A 7 GHz Signal Analyser Teardown And A Trivial Repair

[Shahriar] of The Signal Path is back with another fascinating video teardown and analysis for your viewing pleasure. (Embedded below.) This time the target is an Agilent E5052A 7 GHz signal Source/Analyser which is an expensive piece of kit not many of us are fortunate enough to have on the bench. This particular unit is reported as faulty, with a signal power measurement that is completely off-the-rails wrong, which leads one to not trust anything the instrument reports.

After digging into the service manual of the related E5052B unit, [Shahriar] notes that the phase noise measurement part of the instrument is totally separate from the power measurement, only connected via some internal resistive power splitters, and this simplifies debugging a lot. But first, a short segue into that first measurement subsystem, because it’s really neat.

Cross-correlating time-gated FFT (TG-FFT) subsystem at the top, dodgy power detector at the bottom

A traditional swept-mode instrument works by mixing the input signal with a locally-sourced low-noise oscillator, which when low-pass filtered, is fed into a power meter or digitizer. This simply put, down-converts the signal to something easy to measure. It then presents power or noise as a function of the local oscillator (LO) frequency, giving us the spectral view we require. All good, but this scheme has a big flaw. The noise of the LO is essentially added to that of the signal, producing a spectral noise floor below which signals cannot be resolved.

The E5052 instrument uses a cunning cross-correlation technique enabling it to measure phase noise levels below that of its own internal signal source. The instrument houses an Oven-Compensated Crystal Oscillator (OCXO) for high stability, in fact, two from two different vendors, one for each LO, and mounted perpendicular to each other. The technique splits the input signal in half with a power splitter, then feeds both halves into identical (apart from the LOs) down-converters, the outputs of which are fed into a DSP via a pair of ADCs. Having identical input signals, but different LOs (with different phase noise spectra) turns the two signals from a correlated pair to an uncorrelated pair, with the effects of chassis vibration and gravity effects also rolled in.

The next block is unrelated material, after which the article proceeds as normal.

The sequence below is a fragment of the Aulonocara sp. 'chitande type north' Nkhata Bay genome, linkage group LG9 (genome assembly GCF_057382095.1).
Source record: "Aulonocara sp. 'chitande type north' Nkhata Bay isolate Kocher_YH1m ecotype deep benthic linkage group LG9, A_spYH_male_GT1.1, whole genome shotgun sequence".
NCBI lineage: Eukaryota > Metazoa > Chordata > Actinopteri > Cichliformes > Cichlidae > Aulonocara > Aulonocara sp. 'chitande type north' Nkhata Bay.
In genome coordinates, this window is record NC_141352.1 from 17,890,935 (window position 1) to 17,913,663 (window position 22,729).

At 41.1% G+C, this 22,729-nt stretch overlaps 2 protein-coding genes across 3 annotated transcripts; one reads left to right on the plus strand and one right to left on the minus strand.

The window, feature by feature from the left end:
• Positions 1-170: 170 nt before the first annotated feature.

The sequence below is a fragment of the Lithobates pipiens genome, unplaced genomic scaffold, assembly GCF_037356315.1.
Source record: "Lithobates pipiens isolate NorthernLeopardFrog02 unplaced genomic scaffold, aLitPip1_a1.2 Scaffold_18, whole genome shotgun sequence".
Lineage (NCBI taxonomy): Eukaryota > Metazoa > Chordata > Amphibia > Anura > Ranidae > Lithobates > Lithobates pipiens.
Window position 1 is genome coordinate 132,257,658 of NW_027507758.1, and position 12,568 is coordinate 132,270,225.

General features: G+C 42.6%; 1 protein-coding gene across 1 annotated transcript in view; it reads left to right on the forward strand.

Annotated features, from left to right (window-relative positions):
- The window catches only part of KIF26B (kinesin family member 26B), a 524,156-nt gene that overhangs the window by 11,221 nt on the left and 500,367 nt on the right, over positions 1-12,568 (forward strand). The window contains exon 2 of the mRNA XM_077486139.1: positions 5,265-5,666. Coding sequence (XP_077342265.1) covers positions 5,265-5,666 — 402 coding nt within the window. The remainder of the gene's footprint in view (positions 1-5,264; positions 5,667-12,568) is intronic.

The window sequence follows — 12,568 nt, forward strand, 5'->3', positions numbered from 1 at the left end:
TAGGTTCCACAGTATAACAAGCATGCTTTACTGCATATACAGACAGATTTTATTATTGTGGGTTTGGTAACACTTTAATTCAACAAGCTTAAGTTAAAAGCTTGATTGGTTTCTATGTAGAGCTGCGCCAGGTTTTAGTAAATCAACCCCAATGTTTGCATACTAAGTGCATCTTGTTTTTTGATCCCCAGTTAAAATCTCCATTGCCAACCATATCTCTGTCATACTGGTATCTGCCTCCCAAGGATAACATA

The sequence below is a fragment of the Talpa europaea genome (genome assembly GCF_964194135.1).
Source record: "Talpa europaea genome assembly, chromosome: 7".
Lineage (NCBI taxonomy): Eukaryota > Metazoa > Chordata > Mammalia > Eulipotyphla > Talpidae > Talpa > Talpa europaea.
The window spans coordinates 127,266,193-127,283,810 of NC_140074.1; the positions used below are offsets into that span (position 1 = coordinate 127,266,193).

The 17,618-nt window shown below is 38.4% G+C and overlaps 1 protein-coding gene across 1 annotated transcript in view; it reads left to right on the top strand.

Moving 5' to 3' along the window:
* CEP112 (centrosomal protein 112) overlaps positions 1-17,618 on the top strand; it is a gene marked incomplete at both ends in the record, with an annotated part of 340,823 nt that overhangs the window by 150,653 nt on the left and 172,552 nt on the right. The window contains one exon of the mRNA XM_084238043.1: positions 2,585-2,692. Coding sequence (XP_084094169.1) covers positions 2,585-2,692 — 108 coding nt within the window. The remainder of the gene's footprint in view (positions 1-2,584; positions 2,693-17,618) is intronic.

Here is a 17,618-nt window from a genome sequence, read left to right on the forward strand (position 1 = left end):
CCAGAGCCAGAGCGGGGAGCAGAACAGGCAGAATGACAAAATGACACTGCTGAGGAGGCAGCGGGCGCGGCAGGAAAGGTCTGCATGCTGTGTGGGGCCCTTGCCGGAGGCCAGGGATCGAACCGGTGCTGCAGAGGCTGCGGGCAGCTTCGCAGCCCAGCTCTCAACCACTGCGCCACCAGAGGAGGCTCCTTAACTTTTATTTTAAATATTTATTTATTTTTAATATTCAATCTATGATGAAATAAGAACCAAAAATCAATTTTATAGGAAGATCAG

The DSP subtracts the uncorrelated signal from the correlated signal, therefore removing the effect of the individual LO’s effect on the phase noise spectrum. This clever technique results in a phase noise spectrum below that of the LOs themselves, and a good representation of the input signal being measured.

This is what a DC-7GHz resistive power divider looks like. Notice the inductive matching section before each resistor branch.

Handily for [Shahriar] this complex subsystem is totally separate from the dodgy power measurement. This second system is much simpler, being fed with another copy of the input signal, via the main resistive power splitter. This second feed is then split again with a custom power divider, which upon visual inspection of the input SMA connector was clearly defective. It should not wobble. The root cause of the issue was a cold solder joint of a single SMA footprint, which worked loose over time. A little reflow and reassembly and the unit was fit for recalibration, and back into service.

We’ve seen phase noise measurements a few times on these pages, like debugging this STM32 PLL issue.

Continue reading “A 7 GHz Signal Analyser Teardown And A Trivial Repair”

The HP3458A: King Of Multimeters For Three Decades

[Marco] looks at a lot of meters. However, he considers the HP3458A the best even though they were introduced more than 30 years earlier in 1989. Someone donated one to [Marco] but it presented some error messages on startup and exhibited erratic behavior, so he had some repairs to do.

The error codes hinted there were issues with the multislope analog to digital converter and that’s what sets the meter apart, according to [Marco]. The meter has 8.5 digits, so a normal conversion stage won’t cut it.

Continue reading “The HP3458A: King Of Multimeters For Three Decades”

AppCAD Does Transmission Lines

Broadcom and Agilent are perhaps not household words in every household, but among those who work with RF, they are common enough names. An Agilent developer wrote AppCAD to help with common RF design computations and now works for Avago who bought Broadcom. But whoever’s branding is on it, you can download the tool from Broadcom or check out the latest beta version. Then watch [IMASI Guy’s] video below on how to use part of it.

What can it do? According to the website:

  • S-Parameter Analysis and Plotting
  • Active Circuit Bias Design
  • Cascade Noise and IP3 Analysis
  • Transmission Line Analysis
  • Signals and Systems
  • Complex Math Engineering Calculator

Continue reading “AppCAD Does Transmission Lines”

Lightwave Multimeter Teardown